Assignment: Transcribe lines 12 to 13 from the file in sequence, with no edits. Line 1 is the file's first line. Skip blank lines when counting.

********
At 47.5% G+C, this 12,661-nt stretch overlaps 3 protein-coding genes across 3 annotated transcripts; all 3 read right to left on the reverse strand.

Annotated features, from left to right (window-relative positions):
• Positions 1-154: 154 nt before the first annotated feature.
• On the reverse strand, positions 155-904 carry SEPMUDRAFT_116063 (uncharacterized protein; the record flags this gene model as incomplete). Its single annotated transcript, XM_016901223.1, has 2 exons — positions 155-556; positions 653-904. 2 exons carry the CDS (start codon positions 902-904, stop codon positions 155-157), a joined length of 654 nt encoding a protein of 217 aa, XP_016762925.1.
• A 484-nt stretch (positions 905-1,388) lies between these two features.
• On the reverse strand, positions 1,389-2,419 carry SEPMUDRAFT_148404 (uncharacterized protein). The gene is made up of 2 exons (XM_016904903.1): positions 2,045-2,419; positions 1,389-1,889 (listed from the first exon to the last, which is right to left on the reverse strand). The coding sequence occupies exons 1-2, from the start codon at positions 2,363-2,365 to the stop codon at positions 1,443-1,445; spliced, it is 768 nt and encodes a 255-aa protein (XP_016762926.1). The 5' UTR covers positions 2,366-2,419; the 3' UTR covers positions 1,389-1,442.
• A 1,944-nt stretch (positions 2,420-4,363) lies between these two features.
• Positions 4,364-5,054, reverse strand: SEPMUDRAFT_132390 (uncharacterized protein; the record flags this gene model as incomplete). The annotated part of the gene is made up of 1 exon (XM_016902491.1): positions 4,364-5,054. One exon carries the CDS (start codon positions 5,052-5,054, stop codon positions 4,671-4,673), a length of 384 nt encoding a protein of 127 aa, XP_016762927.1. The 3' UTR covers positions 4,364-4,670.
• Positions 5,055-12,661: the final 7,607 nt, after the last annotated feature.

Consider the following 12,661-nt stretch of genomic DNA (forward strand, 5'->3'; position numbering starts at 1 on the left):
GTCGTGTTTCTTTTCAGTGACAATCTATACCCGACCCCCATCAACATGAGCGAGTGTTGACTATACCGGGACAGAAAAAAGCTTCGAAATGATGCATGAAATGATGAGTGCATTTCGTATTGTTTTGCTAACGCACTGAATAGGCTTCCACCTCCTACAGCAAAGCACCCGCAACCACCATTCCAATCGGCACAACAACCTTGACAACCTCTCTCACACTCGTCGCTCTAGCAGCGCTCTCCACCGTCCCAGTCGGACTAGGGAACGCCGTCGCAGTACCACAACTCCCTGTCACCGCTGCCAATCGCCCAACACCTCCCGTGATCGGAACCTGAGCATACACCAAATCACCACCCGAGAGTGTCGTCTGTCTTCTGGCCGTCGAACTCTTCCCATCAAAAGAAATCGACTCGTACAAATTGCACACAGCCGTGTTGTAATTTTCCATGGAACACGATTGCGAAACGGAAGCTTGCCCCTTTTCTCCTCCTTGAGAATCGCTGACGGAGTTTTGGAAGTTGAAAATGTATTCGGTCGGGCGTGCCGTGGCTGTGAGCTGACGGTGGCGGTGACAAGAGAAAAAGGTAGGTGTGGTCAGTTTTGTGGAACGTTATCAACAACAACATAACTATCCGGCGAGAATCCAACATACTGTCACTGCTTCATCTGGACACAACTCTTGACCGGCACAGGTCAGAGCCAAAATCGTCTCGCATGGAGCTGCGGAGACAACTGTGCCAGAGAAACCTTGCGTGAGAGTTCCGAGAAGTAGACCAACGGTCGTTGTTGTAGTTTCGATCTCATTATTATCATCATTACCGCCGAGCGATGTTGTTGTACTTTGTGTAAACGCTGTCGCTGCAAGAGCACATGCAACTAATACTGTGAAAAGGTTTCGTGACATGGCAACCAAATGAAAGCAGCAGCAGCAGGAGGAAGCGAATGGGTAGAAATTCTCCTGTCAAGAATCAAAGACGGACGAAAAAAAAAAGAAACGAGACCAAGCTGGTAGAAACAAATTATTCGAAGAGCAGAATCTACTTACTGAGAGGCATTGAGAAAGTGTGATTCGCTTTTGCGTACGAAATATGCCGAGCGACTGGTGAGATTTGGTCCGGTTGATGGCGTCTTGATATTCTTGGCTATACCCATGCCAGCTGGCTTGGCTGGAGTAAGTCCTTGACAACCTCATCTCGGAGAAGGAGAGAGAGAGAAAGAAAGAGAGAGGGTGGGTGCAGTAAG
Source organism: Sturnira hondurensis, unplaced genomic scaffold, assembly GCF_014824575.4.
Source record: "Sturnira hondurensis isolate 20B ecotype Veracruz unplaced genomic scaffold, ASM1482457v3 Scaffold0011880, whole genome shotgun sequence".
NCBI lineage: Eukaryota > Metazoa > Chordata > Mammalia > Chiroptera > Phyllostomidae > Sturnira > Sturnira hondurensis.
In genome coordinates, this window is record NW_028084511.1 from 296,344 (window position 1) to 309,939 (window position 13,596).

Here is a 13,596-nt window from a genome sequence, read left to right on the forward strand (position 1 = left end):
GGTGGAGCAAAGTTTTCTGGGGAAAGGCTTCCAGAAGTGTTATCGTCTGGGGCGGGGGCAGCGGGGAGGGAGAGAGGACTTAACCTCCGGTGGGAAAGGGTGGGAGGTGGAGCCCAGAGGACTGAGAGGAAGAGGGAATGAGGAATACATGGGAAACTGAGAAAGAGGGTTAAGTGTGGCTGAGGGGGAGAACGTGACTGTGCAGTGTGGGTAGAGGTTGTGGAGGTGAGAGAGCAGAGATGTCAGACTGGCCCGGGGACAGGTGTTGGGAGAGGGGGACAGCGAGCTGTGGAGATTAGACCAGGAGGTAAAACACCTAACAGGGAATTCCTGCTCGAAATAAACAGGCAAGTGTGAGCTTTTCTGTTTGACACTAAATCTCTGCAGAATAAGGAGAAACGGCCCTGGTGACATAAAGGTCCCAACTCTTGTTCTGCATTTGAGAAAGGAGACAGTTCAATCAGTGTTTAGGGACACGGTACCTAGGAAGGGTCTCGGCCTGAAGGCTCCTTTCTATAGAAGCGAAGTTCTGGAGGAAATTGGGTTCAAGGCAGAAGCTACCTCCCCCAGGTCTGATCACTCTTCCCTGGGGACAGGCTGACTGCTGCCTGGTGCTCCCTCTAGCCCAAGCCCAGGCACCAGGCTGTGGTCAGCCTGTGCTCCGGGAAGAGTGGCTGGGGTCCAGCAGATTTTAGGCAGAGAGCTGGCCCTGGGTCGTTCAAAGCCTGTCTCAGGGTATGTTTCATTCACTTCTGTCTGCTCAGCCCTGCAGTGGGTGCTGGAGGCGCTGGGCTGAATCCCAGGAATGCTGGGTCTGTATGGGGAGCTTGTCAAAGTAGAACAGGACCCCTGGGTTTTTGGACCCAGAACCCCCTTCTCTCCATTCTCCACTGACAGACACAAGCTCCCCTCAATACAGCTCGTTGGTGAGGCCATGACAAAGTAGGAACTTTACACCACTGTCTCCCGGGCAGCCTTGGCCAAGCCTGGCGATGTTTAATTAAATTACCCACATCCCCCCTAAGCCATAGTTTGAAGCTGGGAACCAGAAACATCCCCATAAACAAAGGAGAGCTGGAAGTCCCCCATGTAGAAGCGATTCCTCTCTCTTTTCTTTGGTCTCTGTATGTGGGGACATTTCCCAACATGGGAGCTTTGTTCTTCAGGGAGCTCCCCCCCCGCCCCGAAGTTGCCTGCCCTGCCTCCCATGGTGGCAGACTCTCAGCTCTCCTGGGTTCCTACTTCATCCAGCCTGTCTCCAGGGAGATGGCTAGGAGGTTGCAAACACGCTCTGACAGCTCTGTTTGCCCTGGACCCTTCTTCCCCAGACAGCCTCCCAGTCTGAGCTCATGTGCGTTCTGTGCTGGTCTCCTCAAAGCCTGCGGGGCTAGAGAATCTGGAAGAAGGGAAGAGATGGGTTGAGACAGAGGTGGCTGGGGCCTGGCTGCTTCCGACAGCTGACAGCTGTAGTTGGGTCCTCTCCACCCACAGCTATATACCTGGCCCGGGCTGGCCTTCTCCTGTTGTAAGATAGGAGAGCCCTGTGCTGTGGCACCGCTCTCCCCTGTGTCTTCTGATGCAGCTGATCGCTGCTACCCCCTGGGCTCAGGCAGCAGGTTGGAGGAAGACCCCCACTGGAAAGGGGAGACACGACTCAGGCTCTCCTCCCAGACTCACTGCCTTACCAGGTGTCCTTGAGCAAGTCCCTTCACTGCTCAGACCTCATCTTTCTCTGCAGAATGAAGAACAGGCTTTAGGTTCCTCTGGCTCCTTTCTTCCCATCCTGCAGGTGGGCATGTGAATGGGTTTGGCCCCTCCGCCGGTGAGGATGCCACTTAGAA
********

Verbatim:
Source organism: Sturnira hondurensis, unplaced genomic scaffold, assembly GCF_014824575.4.
Source record: "Sturnira hondurensis isolate 20B ecotype Veracruz unplaced genomic scaffold, ASM1482457v3 Scaffold0011880, whole genome shotgun sequence".